Tuesday, January 16, 2007

300 Year Maintenance for the Union - Scottish Edition

Most nations would make quite a fuss for the 300th anniversary of their founding but all we've seen in Britain is Labour politicians giving earnest speeches about shared values that I'm unconvinced we share more with the Scots than anyone else in the broad sphere of the West. The public seems to be marginally less enthusiastic for celebrating the Union than they are for St. Georges Day. Meanwhile, the SNP appears likely to emerge victorious in elections for the Scottish parliament. Polls on the subject of Scottish independence are giving quite unstable results, particularly in England, and there is rarely a majority in favour of Scotland leaving but the Union is still, clearly, in very poor health.

Why don't we give the SNP the referendum they want? Pledge to hold a referendum and to make the question a fair one but to campaign for a "no" vote. That way we can steal the SNP's thunder and finally have the independence debate in the open. Given the nightmares of forming a new state and the financial benefits Scotland takes from the Union a "no" vote seems probable. I think we can hope that people might be encouraged to think about what the United Kingdom means more broadly along with practical considerations of economies of scale in states. Perhaps the debate might bring an appreciation for its achievements and the scope of ambition it makes possible for its people. If the Union then goes on to win, as I expect it would, then it is difficult to imagine massive positive changes not emerging from the Union having a popular mandate.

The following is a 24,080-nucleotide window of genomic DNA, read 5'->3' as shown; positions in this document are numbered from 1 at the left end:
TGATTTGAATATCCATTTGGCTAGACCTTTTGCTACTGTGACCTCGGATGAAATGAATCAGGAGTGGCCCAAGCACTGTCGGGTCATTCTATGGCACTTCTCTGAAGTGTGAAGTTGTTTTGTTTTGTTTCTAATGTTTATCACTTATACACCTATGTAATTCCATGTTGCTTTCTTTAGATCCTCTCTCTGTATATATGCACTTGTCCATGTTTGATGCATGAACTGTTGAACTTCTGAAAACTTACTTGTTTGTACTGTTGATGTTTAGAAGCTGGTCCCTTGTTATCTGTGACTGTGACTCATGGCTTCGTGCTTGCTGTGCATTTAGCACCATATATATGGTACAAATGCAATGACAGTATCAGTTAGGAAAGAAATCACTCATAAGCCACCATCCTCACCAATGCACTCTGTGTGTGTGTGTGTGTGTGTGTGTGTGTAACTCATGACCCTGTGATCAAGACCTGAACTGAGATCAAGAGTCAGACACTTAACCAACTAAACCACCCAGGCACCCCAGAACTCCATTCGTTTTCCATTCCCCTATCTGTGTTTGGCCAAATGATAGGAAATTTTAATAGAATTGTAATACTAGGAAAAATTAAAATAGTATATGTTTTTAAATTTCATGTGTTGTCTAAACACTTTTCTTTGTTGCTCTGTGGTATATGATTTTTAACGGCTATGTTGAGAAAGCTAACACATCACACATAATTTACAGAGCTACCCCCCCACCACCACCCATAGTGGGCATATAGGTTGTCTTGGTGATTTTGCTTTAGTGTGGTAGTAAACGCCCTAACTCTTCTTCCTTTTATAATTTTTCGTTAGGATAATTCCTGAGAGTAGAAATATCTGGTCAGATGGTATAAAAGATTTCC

If the vote were to go the wrong way after a proper debate then it might be preferable to the simmering resentment that characterises the Union at the moment. Most of the ill effects would be felt north of the border by those choosing to face them. It would be a shame but it is, perhaps, worth risking that, fairly remote, chance of an end to the Union for the possibility of a resolution in its favour.

1 comment:

John Page said...

Yes, yes, but what benefits does the union bring to ENGLAND? G. Brown says we can't have English votes for English laws because that would be the Trojan horse that would destroy the union.

But what it would really destroy is G. Brown's premiership. And we can't have that, can we.